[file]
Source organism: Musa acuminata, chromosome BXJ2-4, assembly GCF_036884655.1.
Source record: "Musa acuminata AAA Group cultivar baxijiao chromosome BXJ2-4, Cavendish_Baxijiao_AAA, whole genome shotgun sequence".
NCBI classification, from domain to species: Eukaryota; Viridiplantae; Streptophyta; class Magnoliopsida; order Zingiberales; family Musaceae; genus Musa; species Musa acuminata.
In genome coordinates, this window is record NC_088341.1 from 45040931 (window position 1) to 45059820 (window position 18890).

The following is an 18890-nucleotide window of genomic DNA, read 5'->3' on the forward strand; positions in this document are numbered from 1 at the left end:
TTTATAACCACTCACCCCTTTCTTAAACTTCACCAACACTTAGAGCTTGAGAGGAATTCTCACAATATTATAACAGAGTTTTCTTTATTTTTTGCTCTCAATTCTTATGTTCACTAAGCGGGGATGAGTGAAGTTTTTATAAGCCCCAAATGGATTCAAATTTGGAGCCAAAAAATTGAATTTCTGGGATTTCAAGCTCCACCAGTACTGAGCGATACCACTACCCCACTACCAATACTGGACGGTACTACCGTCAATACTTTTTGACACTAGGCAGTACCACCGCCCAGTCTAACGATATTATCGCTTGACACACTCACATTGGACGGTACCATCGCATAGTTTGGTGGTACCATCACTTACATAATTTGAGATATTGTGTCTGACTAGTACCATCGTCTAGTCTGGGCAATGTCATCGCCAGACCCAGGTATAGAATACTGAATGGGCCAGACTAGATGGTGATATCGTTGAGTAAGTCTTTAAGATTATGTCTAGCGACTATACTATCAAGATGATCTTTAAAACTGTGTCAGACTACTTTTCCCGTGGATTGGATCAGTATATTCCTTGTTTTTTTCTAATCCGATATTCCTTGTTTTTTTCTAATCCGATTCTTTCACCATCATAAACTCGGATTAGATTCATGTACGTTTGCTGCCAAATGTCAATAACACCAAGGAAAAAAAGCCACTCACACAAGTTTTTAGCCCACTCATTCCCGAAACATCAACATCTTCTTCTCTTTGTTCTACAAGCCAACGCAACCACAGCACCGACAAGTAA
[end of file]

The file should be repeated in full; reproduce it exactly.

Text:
Source organism: Musa acuminata, chromosome BXJ2-4, assembly GCF_036884655.1.
Source record: "Musa acuminata AAA Group cultivar baxijiao chromosome BXJ2-4, Cavendish_Baxijiao_AAA, whole genome shotgun sequence".
NCBI classification, from domain to species: Eukaryota; Viridiplantae; Streptophyta; class Magnoliopsida; order Zingiberales; family Musaceae; genus Musa; species Musa acuminata.
In genome coordinates, this window is record NC_088341.1 from 45040931 (window position 1) to 45059820 (window position 18890).

The following is an 18890-nucleotide window of genomic DNA, read 5'->3' on the forward strand; positions in this document are numbered from 1 at the left end:
TTTATAACCACTCACCCCTTTCTTAAACTTCACCAACACTTAGAGCTTGAGAGGAATTCTCACAATATTATAACAGAGTTTTCTTTATTTTTTGCTCTCAATTCTTATGTTCACTAAGCGGGGATGAGTGAAGTTTTTATAAGCCCCAAATGGATTCAAATTTGGAGCCAAAAAATTGAATTTCTGGGATTTCAAGCTCCACCAGTACTGAGCGATACCACTACCCCACTACCAATACTGGACGGTACTACCGTCAATACTTTTTGACACTAGGCAGTACCACCGCCCAGTCTAACGATATTATCGCTTGACACACTCACATTGGACGGTACCATCGCATAGTTTGGTGGTACCATCACTTACATAATTTGAGATATTGTGTCTGACTAGTACCATCGTCTAGTCTGGGCAATGTCATCGCCAGACCCAGGTATAGAATACTGAATGGGCCAGACTAGATGGTGATATCGTTGAGTAAGTCTTTAAGATTATGTCTAGCGACTATACTATCAAGATGATCTTTAAAACTGTGTCAGACTACTTTTCCCGTGGATTGGATCAGTATATTCCTTGTTTTTTTCTAATCCGATATTCCTTGTTTTTTTCTAATCCGATTCTTTCACCATCATAAACTCGGATTAGATTCATGTACGTTTGCTGCCAAATGTCAATAACACCAAGGAAAAAAAGCCACTCACACAAGTTTTTAGCCCACTCATTCCCGAAACATCAACATCTTCTTCTCTTTGTTCTACAAGCCAACGCAACCACAGCACCGACAAGTAA